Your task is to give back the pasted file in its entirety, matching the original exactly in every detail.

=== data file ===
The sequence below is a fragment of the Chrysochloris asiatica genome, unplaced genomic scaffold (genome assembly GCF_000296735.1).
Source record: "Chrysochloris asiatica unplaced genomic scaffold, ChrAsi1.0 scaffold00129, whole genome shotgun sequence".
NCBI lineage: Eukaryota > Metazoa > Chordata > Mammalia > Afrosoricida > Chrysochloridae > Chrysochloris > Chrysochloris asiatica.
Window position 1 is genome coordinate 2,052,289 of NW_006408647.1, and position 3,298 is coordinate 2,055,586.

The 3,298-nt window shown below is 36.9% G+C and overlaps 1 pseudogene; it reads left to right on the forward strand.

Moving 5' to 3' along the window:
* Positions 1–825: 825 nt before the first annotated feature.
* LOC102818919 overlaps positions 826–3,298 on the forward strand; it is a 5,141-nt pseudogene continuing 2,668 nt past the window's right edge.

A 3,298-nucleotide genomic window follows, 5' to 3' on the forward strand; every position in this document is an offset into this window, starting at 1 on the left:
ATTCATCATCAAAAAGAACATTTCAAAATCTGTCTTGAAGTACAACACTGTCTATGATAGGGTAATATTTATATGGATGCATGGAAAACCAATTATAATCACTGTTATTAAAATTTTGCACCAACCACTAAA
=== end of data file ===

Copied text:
The sequence below is a fragment of the Chrysochloris asiatica genome, unplaced genomic scaffold (genome assembly GCF_000296735.1).
Source record: "Chrysochloris asiatica unplaced genomic scaffold, ChrAsi1.0 scaffold00129, whole genome shotgun sequence".
NCBI lineage: Eukaryota > Metazoa > Chordata > Mammalia > Afrosoricida > Chrysochloridae > Chrysochloris > Chrysochloris asiatica.
Window position 1 is genome coordinate 2,052,289 of NW_006408647.1, and position 3,298 is coordinate 2,055,586.

The 3,298-nt window shown below is 36.9% G+C and overlaps 1 pseudogene; it reads left to right on the forward strand.

Moving 5' to 3' along the window:
* Positions 1–825: 825 nt before the first annotated feature.
* LOC102818919 overlaps positions 826–3,298 on the forward strand; it is a 5,141-nt pseudogene continuing 2,668 nt past the window's right edge.

A 3,298-nucleotide genomic window follows, 5' to 3' on the forward strand; every position in this document is an offset into this window, starting at 1 on the left:
ATTCATCATCAAAAAGAACATTTCAAAATCTGTCTTGAAGTACAACACTGTCTATGATAGGGTAATATTTATATGGATGCATGGAAAACCAATTATAATCACTGTTATTAAAATTTTGCACCAACCACTAAA